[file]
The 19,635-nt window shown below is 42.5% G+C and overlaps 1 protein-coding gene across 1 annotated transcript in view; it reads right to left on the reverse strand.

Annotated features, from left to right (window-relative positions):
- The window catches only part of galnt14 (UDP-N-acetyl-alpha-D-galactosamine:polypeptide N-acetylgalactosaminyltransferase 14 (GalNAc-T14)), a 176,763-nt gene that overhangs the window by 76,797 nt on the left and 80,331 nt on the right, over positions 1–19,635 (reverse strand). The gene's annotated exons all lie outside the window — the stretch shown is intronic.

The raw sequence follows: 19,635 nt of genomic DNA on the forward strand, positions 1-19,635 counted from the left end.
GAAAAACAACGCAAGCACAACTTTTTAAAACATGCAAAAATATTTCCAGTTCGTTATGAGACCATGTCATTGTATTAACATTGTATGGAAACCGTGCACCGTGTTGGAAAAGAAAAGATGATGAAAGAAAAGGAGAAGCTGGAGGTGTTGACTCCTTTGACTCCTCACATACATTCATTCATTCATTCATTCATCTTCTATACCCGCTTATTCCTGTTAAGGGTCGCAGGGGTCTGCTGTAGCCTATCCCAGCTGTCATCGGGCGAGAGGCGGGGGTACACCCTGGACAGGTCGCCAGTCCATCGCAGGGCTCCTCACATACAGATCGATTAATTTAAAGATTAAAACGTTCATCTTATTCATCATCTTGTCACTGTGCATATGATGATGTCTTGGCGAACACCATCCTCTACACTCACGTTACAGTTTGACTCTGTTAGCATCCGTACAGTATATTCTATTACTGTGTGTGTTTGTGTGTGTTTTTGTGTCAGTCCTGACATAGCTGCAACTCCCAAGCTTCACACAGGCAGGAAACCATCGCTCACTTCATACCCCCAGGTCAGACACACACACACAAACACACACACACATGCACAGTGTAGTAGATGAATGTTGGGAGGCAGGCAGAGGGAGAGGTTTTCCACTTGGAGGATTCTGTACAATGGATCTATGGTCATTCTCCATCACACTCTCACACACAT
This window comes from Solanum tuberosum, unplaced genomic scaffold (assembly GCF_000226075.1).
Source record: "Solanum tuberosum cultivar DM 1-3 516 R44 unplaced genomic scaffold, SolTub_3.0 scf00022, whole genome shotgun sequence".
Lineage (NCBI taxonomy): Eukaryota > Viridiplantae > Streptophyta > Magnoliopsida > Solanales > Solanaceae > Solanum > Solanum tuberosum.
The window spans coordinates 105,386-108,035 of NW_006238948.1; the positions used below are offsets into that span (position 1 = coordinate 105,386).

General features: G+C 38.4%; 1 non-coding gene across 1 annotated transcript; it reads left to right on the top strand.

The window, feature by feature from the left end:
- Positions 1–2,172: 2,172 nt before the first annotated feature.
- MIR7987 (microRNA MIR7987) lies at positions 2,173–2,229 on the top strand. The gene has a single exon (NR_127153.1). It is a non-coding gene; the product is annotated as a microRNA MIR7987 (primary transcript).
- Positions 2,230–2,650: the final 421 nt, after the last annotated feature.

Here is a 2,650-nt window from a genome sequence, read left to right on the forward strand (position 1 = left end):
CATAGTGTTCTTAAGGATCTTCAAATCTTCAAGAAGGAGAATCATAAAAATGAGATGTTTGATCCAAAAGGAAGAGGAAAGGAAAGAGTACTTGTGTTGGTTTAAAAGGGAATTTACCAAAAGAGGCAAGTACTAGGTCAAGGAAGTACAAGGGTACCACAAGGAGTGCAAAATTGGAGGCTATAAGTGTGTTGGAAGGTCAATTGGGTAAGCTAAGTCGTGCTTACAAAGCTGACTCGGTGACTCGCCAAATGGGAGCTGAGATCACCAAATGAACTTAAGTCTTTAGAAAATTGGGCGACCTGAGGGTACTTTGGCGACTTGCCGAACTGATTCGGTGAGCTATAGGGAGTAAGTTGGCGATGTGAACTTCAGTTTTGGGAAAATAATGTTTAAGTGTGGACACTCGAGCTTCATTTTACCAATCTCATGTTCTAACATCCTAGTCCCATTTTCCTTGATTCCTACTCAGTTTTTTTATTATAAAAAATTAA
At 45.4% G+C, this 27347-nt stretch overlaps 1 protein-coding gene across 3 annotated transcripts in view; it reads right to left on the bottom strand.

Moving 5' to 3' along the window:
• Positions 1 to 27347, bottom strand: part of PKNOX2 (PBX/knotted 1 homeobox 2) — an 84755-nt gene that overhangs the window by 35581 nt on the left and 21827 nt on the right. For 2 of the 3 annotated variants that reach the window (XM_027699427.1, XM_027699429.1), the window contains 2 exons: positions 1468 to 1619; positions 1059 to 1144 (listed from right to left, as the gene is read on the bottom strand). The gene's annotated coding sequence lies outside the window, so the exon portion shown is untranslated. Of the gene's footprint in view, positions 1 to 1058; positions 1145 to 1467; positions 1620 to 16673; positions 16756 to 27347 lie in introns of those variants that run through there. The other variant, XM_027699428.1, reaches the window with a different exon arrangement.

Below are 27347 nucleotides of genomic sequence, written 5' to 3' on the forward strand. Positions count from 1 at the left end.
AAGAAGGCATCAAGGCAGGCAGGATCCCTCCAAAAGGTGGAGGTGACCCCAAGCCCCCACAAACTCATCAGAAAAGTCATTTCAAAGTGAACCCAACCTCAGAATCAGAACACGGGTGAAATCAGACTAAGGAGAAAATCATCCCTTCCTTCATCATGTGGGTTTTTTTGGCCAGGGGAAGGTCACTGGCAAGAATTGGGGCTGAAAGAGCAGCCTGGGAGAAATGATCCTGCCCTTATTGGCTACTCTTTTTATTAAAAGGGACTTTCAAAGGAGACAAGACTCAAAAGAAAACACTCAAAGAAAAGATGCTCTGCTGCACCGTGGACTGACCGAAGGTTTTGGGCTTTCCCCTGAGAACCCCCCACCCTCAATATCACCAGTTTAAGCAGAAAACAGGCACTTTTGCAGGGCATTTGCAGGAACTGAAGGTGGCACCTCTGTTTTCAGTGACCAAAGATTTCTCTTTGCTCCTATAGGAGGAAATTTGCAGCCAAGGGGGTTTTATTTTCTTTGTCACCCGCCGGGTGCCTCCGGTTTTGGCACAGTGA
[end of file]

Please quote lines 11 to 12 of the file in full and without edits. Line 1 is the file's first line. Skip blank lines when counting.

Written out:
The window, feature by feature from the left end:
- Positions 1–2,172: 2,172 nt before the first annotated feature.